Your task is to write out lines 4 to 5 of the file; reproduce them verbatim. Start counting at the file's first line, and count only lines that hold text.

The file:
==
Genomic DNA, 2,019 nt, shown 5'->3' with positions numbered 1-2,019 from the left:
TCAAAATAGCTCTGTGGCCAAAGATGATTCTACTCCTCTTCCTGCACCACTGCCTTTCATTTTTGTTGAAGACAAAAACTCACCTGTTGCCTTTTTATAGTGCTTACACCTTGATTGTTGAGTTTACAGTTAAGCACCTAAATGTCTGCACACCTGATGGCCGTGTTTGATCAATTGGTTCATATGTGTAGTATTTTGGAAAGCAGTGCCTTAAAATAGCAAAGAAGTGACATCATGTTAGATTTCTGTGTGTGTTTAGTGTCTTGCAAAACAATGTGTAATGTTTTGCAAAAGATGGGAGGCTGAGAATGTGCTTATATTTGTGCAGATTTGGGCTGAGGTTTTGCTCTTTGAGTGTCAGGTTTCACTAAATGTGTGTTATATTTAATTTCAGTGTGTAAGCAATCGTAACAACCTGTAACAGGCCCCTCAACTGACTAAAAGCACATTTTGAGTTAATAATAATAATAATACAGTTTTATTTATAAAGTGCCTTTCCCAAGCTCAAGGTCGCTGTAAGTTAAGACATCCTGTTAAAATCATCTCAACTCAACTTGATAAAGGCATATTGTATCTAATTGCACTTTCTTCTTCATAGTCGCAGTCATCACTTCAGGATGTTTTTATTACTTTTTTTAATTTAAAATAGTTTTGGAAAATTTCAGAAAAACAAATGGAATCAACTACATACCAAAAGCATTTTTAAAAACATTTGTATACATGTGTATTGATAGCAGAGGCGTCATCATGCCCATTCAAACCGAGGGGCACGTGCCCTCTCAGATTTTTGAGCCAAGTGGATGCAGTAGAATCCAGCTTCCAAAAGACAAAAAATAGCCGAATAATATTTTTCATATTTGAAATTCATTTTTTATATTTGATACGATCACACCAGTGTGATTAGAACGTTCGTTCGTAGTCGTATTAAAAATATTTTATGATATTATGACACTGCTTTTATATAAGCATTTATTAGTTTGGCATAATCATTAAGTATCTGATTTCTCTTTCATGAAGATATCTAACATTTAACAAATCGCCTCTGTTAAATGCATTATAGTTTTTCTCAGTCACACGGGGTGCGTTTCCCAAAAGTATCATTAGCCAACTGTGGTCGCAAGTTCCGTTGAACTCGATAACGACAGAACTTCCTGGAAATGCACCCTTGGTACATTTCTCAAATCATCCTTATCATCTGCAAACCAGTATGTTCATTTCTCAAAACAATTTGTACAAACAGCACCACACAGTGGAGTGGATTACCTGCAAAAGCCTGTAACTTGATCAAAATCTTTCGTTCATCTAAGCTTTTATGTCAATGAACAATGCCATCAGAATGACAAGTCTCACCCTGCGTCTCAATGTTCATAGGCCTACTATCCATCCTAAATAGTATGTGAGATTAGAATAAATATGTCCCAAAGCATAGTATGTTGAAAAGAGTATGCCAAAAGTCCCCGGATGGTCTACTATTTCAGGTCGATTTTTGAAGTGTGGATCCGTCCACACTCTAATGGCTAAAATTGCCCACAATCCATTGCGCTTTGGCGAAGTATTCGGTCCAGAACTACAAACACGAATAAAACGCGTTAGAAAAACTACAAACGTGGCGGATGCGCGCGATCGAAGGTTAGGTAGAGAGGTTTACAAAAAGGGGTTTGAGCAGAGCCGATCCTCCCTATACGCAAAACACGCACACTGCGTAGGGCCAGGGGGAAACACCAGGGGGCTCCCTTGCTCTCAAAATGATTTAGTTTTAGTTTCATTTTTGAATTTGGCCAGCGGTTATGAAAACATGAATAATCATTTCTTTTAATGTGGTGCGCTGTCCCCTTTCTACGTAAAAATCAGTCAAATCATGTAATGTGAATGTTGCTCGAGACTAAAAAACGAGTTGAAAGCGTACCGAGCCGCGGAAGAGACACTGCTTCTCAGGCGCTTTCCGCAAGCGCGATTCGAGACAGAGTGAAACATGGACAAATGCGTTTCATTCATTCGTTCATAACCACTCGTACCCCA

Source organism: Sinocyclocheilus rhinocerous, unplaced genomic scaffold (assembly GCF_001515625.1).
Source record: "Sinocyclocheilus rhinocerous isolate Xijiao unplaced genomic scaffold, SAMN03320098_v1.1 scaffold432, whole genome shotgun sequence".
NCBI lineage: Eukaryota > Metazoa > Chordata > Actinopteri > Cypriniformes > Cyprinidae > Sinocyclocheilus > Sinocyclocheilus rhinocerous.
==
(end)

Source record: "Sinocyclocheilus rhinocerous isolate Xijiao unplaced genomic scaffold, SAMN03320098_v1.1 scaffold432, whole genome shotgun sequence".
NCBI lineage: Eukaryota > Metazoa > Chordata > Actinopteri > Cypriniformes > Cyprinidae > Sinocyclocheilus > Sinocyclocheilus rhinocerous.